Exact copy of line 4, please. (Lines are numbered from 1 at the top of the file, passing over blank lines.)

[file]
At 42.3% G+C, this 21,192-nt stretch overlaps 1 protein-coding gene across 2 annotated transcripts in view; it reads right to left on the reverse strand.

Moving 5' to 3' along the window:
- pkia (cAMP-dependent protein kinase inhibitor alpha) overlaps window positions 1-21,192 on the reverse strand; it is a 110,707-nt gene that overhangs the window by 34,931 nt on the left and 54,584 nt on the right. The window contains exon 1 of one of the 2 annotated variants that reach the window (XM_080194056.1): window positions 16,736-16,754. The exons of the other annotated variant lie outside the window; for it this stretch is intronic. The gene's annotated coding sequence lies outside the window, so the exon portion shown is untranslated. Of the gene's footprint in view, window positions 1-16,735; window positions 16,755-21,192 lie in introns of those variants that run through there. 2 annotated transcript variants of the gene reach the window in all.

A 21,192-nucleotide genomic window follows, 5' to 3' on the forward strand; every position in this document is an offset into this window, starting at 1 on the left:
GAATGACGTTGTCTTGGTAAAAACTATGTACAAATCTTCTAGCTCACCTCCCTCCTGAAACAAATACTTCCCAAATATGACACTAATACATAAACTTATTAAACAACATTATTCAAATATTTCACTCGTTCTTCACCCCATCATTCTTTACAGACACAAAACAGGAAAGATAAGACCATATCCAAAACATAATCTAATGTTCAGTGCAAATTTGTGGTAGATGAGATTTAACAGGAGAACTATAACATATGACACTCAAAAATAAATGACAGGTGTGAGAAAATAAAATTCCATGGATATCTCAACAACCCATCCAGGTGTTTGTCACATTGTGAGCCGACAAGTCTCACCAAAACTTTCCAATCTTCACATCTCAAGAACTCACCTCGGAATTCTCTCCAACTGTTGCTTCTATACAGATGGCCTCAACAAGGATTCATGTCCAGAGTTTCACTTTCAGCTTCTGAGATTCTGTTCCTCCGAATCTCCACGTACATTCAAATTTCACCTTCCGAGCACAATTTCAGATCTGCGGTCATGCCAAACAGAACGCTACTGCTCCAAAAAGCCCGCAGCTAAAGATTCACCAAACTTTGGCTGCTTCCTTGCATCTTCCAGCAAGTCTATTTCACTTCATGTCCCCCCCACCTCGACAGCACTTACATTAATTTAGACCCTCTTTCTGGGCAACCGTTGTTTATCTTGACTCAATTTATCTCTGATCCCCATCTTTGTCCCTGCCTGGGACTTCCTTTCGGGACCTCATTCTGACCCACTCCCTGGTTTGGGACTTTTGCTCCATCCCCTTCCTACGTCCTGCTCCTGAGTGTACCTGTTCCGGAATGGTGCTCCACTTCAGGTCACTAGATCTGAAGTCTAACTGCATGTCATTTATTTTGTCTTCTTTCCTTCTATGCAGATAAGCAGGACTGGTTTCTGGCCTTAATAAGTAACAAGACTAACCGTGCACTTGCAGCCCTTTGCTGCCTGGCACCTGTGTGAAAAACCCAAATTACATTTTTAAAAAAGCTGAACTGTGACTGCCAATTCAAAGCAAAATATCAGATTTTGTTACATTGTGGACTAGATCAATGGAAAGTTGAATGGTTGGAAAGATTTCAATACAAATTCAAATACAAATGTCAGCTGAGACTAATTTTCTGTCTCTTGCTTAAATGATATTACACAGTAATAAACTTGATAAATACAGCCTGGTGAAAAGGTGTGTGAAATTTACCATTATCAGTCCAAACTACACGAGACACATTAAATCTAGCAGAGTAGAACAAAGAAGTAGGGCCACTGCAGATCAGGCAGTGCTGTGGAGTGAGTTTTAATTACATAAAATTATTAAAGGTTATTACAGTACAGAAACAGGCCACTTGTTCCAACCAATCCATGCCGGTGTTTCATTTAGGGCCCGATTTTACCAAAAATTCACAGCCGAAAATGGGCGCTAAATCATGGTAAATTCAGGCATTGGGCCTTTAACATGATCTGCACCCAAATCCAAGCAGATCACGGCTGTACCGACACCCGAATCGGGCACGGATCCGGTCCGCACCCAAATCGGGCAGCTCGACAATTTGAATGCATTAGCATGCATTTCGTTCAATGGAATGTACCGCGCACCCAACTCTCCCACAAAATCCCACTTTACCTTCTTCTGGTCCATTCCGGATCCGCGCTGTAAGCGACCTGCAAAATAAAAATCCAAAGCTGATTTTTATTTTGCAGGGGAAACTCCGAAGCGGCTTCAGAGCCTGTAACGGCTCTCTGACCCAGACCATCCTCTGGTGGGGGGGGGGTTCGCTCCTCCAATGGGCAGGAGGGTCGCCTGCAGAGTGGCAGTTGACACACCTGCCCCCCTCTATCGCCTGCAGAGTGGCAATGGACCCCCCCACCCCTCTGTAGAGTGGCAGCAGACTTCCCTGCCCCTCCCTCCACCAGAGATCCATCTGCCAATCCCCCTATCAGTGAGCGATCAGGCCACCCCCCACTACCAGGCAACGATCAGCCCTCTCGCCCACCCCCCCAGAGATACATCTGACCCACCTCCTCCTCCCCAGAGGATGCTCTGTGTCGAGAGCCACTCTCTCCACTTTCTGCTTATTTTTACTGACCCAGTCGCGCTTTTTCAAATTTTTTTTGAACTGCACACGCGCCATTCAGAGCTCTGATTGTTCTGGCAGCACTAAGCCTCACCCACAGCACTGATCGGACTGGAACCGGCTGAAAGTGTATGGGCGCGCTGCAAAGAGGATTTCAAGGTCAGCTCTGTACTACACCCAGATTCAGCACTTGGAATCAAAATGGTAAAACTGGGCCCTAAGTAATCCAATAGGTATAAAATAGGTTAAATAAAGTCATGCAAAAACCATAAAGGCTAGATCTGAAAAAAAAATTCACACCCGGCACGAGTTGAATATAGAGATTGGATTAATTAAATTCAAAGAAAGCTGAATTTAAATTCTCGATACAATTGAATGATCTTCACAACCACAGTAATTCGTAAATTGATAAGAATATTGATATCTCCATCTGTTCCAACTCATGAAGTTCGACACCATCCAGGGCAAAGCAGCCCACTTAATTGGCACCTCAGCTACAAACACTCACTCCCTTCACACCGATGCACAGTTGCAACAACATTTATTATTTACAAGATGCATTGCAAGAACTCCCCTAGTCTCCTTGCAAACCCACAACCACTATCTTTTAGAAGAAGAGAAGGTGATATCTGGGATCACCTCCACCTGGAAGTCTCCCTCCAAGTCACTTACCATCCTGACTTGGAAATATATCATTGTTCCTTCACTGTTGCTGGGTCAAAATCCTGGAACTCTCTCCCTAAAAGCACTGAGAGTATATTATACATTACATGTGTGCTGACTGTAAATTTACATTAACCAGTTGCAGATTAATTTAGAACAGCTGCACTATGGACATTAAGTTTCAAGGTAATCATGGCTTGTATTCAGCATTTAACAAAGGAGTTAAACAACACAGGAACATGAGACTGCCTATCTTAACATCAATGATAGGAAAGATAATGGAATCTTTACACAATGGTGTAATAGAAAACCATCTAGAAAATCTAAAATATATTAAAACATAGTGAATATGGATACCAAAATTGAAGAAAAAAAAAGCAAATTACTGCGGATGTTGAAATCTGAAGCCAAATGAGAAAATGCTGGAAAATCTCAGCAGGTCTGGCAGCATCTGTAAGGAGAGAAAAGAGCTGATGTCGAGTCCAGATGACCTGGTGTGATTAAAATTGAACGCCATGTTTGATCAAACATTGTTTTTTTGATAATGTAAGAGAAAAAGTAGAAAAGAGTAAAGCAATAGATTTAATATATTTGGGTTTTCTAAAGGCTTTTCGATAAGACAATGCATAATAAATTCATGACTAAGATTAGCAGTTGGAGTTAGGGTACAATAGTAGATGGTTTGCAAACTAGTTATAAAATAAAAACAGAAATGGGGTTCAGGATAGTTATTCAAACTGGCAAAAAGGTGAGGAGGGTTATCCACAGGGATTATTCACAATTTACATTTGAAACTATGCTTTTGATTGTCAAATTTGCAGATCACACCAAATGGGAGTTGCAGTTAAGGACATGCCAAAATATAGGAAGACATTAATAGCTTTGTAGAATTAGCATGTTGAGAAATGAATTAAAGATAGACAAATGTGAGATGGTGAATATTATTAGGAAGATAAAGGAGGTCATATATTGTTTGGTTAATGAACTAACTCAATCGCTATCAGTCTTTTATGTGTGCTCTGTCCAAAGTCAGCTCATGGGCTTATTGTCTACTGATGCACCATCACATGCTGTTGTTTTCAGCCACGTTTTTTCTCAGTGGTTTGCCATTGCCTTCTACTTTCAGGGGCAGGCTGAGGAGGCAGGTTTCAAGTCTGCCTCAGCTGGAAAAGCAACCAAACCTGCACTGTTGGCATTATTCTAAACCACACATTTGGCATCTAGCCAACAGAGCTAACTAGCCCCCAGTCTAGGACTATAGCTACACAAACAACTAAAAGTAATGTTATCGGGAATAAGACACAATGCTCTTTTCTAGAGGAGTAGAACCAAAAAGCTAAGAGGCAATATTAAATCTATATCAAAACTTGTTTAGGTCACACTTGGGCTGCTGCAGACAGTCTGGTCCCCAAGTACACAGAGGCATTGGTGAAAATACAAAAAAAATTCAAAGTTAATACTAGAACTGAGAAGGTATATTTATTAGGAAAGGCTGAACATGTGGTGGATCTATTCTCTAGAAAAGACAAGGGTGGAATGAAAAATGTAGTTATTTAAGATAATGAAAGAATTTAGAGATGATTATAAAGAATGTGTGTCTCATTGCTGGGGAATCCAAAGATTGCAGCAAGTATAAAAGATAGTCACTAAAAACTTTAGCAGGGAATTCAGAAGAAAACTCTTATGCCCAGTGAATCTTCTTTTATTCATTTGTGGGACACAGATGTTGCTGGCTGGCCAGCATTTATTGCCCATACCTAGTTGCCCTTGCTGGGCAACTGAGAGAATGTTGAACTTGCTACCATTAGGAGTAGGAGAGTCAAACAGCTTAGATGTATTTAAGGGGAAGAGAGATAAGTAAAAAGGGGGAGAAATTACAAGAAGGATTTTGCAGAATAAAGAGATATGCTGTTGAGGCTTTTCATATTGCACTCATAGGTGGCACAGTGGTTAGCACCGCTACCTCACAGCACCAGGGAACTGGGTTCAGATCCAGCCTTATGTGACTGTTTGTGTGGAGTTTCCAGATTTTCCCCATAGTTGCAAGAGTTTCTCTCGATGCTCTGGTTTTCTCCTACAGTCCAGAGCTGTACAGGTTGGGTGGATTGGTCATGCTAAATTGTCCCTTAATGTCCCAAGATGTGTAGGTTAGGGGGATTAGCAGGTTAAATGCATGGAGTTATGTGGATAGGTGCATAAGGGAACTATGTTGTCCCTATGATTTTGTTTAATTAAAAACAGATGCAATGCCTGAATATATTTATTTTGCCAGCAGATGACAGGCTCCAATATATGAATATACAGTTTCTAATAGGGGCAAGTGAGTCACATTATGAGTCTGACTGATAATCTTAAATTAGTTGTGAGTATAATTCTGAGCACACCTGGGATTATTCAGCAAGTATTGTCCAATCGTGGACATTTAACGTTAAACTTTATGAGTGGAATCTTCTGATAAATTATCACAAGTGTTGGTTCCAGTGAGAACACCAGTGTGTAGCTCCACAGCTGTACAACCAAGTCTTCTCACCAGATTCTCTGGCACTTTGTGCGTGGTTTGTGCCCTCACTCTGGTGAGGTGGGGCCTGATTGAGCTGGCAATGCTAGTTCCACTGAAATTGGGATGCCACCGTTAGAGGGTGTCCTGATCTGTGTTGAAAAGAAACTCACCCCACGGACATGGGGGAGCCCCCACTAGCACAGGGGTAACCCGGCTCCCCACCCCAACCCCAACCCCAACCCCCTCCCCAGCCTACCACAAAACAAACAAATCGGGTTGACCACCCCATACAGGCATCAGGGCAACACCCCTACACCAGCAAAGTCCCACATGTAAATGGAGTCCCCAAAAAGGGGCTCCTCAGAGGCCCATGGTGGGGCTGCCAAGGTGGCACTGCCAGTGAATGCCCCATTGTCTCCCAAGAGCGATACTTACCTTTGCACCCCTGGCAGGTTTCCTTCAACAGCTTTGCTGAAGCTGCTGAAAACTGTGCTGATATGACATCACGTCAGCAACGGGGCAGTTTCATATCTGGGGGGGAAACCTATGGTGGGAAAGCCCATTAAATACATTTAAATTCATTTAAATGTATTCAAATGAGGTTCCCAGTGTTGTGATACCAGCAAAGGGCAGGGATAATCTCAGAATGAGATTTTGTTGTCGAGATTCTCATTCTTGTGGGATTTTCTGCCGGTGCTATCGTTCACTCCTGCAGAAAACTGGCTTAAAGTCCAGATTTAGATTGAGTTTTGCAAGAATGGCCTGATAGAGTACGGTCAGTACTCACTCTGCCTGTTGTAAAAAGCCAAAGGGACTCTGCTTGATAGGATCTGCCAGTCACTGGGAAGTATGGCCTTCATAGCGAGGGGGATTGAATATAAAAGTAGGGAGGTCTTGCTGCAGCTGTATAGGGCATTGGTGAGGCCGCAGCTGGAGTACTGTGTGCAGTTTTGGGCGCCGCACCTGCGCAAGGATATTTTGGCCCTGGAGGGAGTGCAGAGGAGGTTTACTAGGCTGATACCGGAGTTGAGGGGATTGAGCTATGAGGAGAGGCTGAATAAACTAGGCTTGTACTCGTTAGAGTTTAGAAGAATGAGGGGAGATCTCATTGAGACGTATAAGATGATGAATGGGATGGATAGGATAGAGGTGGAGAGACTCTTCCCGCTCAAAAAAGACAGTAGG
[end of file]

A 21,192-nucleotide genomic window follows, 5' to 3' on the forward strand; every position in this document is an offset into this window, starting at 1 on the left: